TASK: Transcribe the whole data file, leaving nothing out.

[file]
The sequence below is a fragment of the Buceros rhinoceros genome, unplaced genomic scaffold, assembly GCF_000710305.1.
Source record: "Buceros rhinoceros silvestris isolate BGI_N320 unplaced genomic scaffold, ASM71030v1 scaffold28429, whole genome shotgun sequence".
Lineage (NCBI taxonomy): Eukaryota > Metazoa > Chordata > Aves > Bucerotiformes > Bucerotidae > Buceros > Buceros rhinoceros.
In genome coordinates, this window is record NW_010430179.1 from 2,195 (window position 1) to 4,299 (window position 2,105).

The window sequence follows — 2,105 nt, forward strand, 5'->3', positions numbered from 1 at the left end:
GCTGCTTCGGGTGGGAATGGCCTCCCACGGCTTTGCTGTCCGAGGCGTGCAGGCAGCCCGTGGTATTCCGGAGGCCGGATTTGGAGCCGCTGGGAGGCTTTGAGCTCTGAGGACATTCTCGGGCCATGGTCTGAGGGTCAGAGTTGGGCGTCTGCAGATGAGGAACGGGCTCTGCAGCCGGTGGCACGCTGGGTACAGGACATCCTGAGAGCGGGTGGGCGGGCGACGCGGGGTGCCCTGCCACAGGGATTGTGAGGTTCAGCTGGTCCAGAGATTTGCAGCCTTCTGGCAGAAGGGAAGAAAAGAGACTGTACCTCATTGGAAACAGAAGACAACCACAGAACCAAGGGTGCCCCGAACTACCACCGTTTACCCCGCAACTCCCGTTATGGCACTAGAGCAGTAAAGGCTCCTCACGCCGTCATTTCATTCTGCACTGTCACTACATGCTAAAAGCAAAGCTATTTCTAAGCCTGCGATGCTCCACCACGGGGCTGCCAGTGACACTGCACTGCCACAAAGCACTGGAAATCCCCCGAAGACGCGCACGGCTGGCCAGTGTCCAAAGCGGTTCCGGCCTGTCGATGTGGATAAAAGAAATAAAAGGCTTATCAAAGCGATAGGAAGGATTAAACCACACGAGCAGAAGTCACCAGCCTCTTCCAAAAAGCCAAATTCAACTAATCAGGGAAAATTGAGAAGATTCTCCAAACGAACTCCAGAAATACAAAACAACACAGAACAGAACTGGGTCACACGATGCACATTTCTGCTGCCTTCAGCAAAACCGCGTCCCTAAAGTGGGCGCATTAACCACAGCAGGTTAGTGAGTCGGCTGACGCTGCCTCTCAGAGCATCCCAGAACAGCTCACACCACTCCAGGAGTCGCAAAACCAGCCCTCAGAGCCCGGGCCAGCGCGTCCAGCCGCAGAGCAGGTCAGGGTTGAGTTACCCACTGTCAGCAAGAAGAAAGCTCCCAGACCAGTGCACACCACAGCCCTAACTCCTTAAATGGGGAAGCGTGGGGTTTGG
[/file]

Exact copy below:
The sequence below is a fragment of the Buceros rhinoceros genome, unplaced genomic scaffold, assembly GCF_000710305.1.
Source record: "Buceros rhinoceros silvestris isolate BGI_N320 unplaced genomic scaffold, ASM71030v1 scaffold28429, whole genome shotgun sequence".
Lineage (NCBI taxonomy): Eukaryota > Metazoa > Chordata > Aves > Bucerotiformes > Bucerotidae > Buceros > Buceros rhinoceros.
In genome coordinates, this window is record NW_010430179.1 from 2,195 (window position 1) to 4,299 (window position 2,105).

The window sequence follows — 2,105 nt, forward strand, 5'->3', positions numbered from 1 at the left end:
GCTGCTTCGGGTGGGAATGGCCTCCCACGGCTTTGCTGTCCGAGGCGTGCAGGCAGCCCGTGGTATTCCGGAGGCCGGATTTGGAGCCGCTGGGAGGCTTTGAGCTCTGAGGACATTCTCGGGCCATGGTCTGAGGGTCAGAGTTGGGCGTCTGCAGATGAGGAACGGGCTCTGCAGCCGGTGGCACGCTGGGTACAGGACATCCTGAGAGCGGGTGGGCGGGCGACGCGGGGTGCCCTGCCACAGGGATTGTGAGGTTCAGCTGGTCCAGAGATTTGCAGCCTTCTGGCAGAAGGGAAGAAAAGAGACTGTACCTCATTGGAAACAGAAGACAACCACAGAACCAAGGGTGCCCCGAACTACCACCGTTTACCCCGCAACTCCCGTTATGGCACTAGAGCAGTAAAGGCTCCTCACGCCGTCATTTCATTCTGCACTGTCACTACATGCTAAAAGCAAAGCTATTTCTAAGCCTGCGATGCTCCACCACGGGGCTGCCAGTGACACTGCACTGCCACAAAGCACTGGAAATCCCCCGAAGACGCGCACGGCTGGCCAGTGTCCAAAGCGGTTCCGGCCTGTCGATGTGGATAAAAGAAATAAAAGGCTTATCAAAGCGATAGGAAGGATTAAACCACACGAGCAGAAGTCACCAGCCTCTTCCAAAAAGCCAAATTCAACTAATCAGGGAAAATTGAGAAGATTCTCCAAACGAACTCCAGAAATACAAAACAACACAGAACAGAACTGGGTCACACGATGCACATTTCTGCTGCCTTCAGCAAAACCGCGTCCCTAAAGTGGGCGCATTAACCACAGCAGGTTAGTGAGTCGGCTGACGCTGCCTCTCAGAGCATCCCAGAACAGCTCACACCACTCCAGGAGTCGCAAAACCAGCCCTCAGAGCCCGGGCCAGCGCGTCCAGCCGCAGAGCAGGTCAGGGTTGAGTTACCCACTGTCAGCAAGAAGAAAGCTCCCAGACCAGTGCACACCACAGCCCTAACTCCTTAAATGGGGAAGCGTGGGGTTTGG